Education is one of the best tools we have to eliminate poverty, but there are still millions around the world who haven’t even learnt the basics, including how to read or write. This global issue can have long-term effects, meaning they can’t attend school, their work choices are severely limited, and they can’t participate in political activities. This problem exists almost everywhere meaning one solutions isn’t enough, but together we can all help improve the global state of education to secure a more promising future for everyone.

Access to an education should be a universal entitlement as it provides the foundation for a stable, healthy and growth-oriented life. In celebration of World Book Day, we’d like to present some of the best 2015 INDEX: Award nominations that bring educational opportunities to a number of neglected groups in society.

According to UNESCO, there are 781 million illiterate adults in the world and 64 percent of them are women. Headed by Pearson, Project Literacy aims to change this growing problem through bringing together a diverse and global cross-section of people and organisations. Together with 14 partners, they have been implementing and developing literacy initiatives to make significant and sustainable advances in education. By 2030, the organisation aims to eliminate poor literacy in children all over the globe. Want to know how you can help? Click here.

Also tackling the literacy challenge is the Fundza Literacy Trust – a South African non-profit organisation dedicated to improving literacy among teens and young adults. Run by highly-skilled individuals with experience in business, marketing, publishing, writing and teaching, Fudza provides a broad range of fantastic programmes. Ranging from initiatives to get books to remote locations to young writer workshops, the Trust is able to tap into the potential of youth and give them a strengthened education.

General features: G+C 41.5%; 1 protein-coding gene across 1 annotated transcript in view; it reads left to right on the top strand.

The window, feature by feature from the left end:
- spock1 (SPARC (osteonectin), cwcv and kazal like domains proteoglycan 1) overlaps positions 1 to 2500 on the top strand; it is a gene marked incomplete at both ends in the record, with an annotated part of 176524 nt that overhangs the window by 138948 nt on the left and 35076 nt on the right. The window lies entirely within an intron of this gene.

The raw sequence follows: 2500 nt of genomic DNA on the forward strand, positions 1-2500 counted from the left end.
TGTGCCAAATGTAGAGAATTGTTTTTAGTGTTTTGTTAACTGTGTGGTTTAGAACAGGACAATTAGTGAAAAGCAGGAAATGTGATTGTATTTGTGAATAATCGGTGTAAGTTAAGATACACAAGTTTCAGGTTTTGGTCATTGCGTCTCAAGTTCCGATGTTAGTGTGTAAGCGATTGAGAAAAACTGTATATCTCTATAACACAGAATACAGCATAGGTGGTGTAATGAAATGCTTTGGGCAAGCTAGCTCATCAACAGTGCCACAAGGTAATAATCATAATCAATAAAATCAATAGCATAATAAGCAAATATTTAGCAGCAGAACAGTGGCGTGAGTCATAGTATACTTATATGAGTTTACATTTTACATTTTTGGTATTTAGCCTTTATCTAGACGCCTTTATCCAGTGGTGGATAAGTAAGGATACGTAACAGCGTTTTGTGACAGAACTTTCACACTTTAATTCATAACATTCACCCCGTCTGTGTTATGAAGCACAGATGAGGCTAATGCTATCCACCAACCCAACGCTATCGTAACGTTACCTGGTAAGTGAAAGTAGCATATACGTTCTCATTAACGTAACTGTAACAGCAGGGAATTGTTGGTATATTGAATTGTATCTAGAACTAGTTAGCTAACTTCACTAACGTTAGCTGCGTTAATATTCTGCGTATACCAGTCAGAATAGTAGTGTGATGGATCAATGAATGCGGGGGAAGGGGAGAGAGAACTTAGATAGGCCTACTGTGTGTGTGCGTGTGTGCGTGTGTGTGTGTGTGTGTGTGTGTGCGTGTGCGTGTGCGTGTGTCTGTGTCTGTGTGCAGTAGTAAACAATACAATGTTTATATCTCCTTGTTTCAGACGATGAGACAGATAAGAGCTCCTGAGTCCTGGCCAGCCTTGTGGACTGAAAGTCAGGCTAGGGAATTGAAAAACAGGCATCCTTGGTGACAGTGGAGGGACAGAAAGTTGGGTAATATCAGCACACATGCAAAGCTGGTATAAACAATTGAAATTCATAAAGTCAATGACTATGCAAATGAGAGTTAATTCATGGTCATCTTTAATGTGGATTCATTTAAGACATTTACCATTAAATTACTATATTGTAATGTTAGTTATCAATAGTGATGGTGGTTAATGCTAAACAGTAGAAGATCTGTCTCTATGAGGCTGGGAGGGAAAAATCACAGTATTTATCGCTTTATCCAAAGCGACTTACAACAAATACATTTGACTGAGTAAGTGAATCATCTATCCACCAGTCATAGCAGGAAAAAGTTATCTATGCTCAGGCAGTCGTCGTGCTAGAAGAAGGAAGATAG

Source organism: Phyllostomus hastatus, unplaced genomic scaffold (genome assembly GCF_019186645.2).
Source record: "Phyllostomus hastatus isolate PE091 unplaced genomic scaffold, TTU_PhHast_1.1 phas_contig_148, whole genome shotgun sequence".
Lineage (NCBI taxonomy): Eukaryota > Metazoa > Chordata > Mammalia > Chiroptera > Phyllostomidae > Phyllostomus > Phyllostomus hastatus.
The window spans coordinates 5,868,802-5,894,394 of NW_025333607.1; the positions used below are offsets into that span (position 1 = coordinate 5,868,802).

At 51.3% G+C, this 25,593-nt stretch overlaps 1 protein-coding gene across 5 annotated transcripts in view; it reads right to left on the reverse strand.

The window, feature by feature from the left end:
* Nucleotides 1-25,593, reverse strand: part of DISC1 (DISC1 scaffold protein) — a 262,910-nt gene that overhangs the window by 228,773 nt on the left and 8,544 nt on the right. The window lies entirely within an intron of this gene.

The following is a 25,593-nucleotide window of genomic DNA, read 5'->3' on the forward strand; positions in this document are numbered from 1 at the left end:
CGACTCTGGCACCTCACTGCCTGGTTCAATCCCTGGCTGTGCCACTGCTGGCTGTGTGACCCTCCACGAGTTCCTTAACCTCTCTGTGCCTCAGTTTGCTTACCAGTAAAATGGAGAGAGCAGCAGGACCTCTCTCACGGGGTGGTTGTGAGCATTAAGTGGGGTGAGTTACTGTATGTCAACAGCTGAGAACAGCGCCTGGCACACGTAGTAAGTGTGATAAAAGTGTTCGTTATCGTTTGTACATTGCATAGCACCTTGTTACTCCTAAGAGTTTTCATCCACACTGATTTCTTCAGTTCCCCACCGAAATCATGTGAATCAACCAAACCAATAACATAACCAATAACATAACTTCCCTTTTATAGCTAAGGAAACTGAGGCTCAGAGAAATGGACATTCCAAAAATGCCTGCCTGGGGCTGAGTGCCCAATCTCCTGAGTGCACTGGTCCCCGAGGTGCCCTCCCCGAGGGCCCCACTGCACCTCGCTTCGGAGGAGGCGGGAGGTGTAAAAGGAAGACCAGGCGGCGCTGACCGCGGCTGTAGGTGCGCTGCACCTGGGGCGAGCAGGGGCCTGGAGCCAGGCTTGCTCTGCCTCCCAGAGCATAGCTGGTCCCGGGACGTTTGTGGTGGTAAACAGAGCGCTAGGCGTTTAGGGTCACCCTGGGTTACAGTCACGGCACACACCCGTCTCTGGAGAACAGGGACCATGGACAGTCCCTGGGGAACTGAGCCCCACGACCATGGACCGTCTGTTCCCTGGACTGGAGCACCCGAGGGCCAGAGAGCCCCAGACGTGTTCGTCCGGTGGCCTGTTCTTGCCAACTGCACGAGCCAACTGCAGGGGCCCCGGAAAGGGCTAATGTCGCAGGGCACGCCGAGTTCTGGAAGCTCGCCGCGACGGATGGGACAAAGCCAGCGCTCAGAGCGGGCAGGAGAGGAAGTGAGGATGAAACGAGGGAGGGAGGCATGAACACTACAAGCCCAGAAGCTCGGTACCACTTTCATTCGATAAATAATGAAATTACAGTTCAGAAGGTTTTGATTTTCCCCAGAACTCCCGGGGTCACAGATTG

In contemporary society the Internet is one of our most powerful educational resources, but currently only one in 10 children can access it. Taking remote education solutions one step further, Rumie is a movement working to bring 21st century knowledge to all children worldwide. Helping resource-constrained and offline communities to grasp what the world has to offer, the Rumie Tablet provides an entire library of learning materials for the price of just one book. The Tablet includes pre-approved materials including books and lectures to exercises and even games – giving underprivileged children and young adults access to a real wealth of knowledge.

There are an estimated 232 million migrant workers around the world, according to the International Labour Orgnisation (ILO), and children of migrant workers are among the most educationally affected in a number of nations. Often staying at home or going to work with their parents, a child’s playground is frequently the construction site – surrounded with concrete, gravel and bricks. One Little Red Brick created by Mahendra Chauhan, provides a basic introduction to literacy through using bricks as educational tools. The red bricks are precast with letters, words and images for children to learn while working with their parents. These bricks are locally available, cheap to produce and can be developed with the existing methods of brick casting.

We can all help to democratise education – check out more of our 2015 INDEX: Award nominations to see how designers are doing their part!

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